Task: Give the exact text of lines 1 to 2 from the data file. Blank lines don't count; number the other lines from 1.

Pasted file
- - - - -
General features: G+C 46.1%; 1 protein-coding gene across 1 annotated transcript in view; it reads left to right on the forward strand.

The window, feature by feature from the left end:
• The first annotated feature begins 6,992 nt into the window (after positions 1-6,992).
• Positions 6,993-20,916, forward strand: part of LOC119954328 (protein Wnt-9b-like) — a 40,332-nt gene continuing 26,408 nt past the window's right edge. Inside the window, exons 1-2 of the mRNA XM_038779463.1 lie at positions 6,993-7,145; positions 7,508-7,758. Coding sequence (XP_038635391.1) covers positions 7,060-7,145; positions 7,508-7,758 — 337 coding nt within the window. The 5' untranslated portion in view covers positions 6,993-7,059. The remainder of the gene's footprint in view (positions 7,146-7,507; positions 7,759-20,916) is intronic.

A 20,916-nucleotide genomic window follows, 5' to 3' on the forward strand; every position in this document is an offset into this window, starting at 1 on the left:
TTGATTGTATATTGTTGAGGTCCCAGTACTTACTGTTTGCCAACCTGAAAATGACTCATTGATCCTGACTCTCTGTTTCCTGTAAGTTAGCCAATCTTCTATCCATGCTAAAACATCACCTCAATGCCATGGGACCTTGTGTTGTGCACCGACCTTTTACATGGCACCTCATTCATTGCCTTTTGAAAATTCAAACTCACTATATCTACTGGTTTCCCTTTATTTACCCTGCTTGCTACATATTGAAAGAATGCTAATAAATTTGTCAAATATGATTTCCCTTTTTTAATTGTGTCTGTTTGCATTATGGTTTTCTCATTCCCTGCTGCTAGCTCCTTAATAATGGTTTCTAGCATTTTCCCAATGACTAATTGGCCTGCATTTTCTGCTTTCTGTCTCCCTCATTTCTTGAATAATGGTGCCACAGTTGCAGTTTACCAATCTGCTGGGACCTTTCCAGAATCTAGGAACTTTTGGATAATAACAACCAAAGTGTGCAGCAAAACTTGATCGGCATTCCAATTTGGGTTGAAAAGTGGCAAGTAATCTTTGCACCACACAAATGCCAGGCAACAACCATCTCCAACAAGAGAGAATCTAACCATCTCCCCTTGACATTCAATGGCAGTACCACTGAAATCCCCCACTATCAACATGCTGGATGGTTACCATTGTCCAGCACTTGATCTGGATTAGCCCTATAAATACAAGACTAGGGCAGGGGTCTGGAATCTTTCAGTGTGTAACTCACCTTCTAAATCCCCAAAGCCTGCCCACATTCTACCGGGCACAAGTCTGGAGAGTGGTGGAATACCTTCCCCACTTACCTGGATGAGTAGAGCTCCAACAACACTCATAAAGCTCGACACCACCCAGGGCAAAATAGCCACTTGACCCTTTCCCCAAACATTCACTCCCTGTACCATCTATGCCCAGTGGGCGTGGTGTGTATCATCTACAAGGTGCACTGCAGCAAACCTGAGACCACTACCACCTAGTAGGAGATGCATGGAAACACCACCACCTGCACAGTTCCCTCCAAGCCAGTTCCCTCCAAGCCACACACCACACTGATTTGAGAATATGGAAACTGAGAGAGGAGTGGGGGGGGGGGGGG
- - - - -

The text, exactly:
General features: G+C 46.1%; 1 protein-coding gene across 1 annotated transcript in view; it reads left to right on the forward strand.

The window, feature by feature from the left end: